420527 CFD Investigations of Particle Segregation and Dispersion Mechanisms inside a Polyolefin 8-Leg Loop Reactor of Industrial Scale

Wednesday, November 11, 2015: 4:40 PM
250B (Salt Palace Convention Center)
Yuehao Li, Krishnaswamy Nandakumar and Rupesh K. Reddy, Cain Department of Chemical Engineering, Louisiana State University, Baton Rouge, LA

The formation of polymer slugs inside loop reactors has long been a troubling issue for the polyolefin industry using slurry–phase process. The mechanism of solid phase segregation occurring in the slurry flow has been reported as one of the root causes of the formation of large polymer slugs. However, the mechanism of solid phase dispersion, which counters the solid phase segregation and retards slug formation, has not been fully understood yet especially from the aspect of fluid dynamics. Therefore, in this study we apply computational fluid dynamic (CFD) simulations to provide insight details about these two competing mechanisms inside an 8–leg loop reactor of industrial scale. The simulations adopt transient Eulerian–Eulerian two fluid model incorporated with the kinetic theory of granular flow to describe the slurry flow consisting of propylene in liquid state and solid polypropylene particles. The slurry flow consisting of solid particles of averaged diameter as 2.5 and 0.5 millimeter are investigated by CFD simulations.

            The simulation results indicated that the centrifugal force induced by the bend geometry causes the segregation of the solid particles inside the bottom bends, resulting in thick particulate ropes close to the outer pipe wall. The segregation extents are different depending on the location of the bends: no clear particulate layers are found inside the top bends or the bends close to the axial flow pump. As the slurry flow is forced to change its axial flow direction inside the 2nd and 6th bends, the sudden change of flow directions induces “double–bend” effect. Governed by such effect, the secondary flow on the cross sections of vertical legs exhibits the “single–vortex” structure. This type of flow structure enhances the solid dispersion mechanism inside vertical legs. While rotating slowly inside vertical legs, particulate ropes are gradually dispersed and mixed with the liquid phase by the secondary flow as well as the turbulent dispersion. In the initial stage prior to the formation of large slugs, the competition between the segregation and dispersion mechanisms generates multiple slurry clusters of various solid volume fractions. When these clusters are circulated inside the loop reactor by the axial flow pump, the monitors on the cross sections of the loop reactor observe fluctuating profiles of the operating parameters such as the solid volume fraction and velocity magnitudes. When these slurry clusters pass through the pump region, fluctuating pump pressure output, in other words pump power consumption, is observed due to the varying frictional force exerted to the pump impeller. For example, if clusters containing large amounts of solid particles pass through the pump impeller, the frequent interactions between the solid particles and pump impeller generates strong frictional force. In order to maintain its constant rotational speed, the pump has to consume significant amount of power to overcome the friction force. In contrast, the pump requires less amount of power to drive the flow when clusters having smaller amount of particles present in the impeller region. If the solid segregation mechanism is not controlled properly, the particulate ropes can eventually develop into large slugs as the segregation phenomenon proceeds for 6 to 8 hours. The movements of large slugs inside loop reactors cause rapid and violent pump power fluctuations that the safety interlocks has to shut down the entire production process.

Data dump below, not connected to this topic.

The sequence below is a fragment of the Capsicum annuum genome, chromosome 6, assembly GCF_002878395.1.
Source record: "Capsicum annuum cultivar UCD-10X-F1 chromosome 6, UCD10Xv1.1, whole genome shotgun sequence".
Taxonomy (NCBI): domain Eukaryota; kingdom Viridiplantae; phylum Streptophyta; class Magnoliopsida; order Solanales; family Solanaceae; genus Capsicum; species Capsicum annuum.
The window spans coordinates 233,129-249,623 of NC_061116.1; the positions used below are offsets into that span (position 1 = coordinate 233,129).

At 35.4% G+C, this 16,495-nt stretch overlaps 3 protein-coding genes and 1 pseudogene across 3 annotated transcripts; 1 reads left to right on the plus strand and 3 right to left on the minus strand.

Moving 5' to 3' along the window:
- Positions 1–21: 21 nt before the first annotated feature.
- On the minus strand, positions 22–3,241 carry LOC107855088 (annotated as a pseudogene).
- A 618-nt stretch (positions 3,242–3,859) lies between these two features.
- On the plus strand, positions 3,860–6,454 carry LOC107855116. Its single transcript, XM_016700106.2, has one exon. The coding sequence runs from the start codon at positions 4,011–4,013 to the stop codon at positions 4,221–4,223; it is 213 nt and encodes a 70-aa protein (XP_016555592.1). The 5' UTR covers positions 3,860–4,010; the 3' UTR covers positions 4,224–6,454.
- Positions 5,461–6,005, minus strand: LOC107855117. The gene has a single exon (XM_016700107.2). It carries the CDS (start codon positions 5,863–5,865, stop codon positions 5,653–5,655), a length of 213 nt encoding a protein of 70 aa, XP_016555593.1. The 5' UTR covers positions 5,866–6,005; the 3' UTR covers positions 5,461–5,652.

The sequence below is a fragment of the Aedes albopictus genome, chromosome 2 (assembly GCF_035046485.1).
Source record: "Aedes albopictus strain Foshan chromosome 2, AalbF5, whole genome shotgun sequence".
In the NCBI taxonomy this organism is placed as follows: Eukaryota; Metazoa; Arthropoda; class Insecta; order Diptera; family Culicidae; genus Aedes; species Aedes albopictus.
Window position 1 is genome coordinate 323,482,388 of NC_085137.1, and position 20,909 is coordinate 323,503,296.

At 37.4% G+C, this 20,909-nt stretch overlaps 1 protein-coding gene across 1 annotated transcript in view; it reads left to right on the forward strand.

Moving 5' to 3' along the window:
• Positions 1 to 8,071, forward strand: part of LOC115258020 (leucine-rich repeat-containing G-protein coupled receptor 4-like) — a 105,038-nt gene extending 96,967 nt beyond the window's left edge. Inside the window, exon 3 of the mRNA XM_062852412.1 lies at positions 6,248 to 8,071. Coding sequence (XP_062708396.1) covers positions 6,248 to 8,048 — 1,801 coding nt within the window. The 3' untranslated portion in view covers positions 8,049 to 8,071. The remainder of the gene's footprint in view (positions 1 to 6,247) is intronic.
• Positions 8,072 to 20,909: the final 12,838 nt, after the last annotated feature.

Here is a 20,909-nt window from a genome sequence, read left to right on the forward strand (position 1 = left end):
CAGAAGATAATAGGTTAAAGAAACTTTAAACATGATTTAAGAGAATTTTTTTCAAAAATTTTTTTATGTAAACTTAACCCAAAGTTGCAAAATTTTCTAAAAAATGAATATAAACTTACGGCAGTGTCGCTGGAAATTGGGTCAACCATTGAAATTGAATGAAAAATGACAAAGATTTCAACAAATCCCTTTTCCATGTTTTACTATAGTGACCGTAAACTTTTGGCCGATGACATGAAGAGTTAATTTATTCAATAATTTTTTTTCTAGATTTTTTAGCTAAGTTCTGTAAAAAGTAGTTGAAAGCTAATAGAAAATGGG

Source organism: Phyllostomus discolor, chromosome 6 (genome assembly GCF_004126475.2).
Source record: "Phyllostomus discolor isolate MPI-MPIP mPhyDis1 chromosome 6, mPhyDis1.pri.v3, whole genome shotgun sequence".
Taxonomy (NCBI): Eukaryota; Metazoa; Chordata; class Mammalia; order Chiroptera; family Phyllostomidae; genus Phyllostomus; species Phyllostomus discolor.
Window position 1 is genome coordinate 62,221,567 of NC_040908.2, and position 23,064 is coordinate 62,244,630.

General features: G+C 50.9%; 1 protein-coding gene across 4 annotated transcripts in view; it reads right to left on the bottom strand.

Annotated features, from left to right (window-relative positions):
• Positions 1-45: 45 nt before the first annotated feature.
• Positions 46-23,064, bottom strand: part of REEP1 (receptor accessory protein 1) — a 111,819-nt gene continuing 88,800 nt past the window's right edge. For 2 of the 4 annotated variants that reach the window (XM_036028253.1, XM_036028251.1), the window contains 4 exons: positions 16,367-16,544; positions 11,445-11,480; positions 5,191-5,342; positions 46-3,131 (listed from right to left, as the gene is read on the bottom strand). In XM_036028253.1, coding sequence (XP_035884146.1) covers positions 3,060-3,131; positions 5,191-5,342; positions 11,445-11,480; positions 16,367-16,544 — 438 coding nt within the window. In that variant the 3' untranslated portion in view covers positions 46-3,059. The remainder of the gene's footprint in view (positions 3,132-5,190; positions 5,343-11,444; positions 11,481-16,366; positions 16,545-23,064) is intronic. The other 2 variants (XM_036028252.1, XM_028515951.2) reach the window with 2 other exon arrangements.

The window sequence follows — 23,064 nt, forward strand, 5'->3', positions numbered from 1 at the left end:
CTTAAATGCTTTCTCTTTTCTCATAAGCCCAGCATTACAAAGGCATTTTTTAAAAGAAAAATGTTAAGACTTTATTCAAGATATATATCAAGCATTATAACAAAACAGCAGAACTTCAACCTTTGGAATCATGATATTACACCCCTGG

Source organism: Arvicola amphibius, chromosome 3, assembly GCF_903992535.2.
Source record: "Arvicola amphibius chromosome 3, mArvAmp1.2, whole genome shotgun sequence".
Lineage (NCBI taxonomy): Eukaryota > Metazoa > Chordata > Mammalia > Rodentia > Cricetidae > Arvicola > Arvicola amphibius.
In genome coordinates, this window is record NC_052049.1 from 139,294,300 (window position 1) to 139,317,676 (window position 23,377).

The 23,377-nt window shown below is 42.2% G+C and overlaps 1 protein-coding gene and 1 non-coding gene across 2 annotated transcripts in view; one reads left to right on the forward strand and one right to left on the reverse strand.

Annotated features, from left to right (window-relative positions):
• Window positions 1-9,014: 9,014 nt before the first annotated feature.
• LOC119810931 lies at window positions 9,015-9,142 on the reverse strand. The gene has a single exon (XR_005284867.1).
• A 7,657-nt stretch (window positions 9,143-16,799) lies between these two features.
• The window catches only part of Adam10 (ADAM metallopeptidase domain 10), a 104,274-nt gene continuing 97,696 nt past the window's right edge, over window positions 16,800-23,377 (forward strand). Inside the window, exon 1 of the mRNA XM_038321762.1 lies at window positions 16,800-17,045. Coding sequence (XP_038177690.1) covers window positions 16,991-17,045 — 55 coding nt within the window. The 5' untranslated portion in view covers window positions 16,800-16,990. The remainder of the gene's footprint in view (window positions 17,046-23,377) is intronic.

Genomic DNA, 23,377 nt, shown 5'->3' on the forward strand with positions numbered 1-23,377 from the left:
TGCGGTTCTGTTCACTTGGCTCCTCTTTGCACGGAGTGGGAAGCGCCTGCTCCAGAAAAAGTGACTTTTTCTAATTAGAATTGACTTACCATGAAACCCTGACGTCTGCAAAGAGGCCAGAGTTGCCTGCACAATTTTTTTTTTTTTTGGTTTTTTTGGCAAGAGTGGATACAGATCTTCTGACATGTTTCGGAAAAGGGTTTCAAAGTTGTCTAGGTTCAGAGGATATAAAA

The simulation results suggested that the solid segregation can be suppressed effectively if particle sizes are reduced. Small particles do not stratify into thick particulate ropes inside bottom bends, and they are distributed more uniformly in loop reactors compared to large particles. Although reducing particle sizes can retard the formation of large slugs, such technique is challenging to adopt as particle sizes are generally determined by reaction conditions. Other mitigation techniques, i.e., using bypass line to loop reactors, are more feasible to control the formation of large slugs in the loop reactor.

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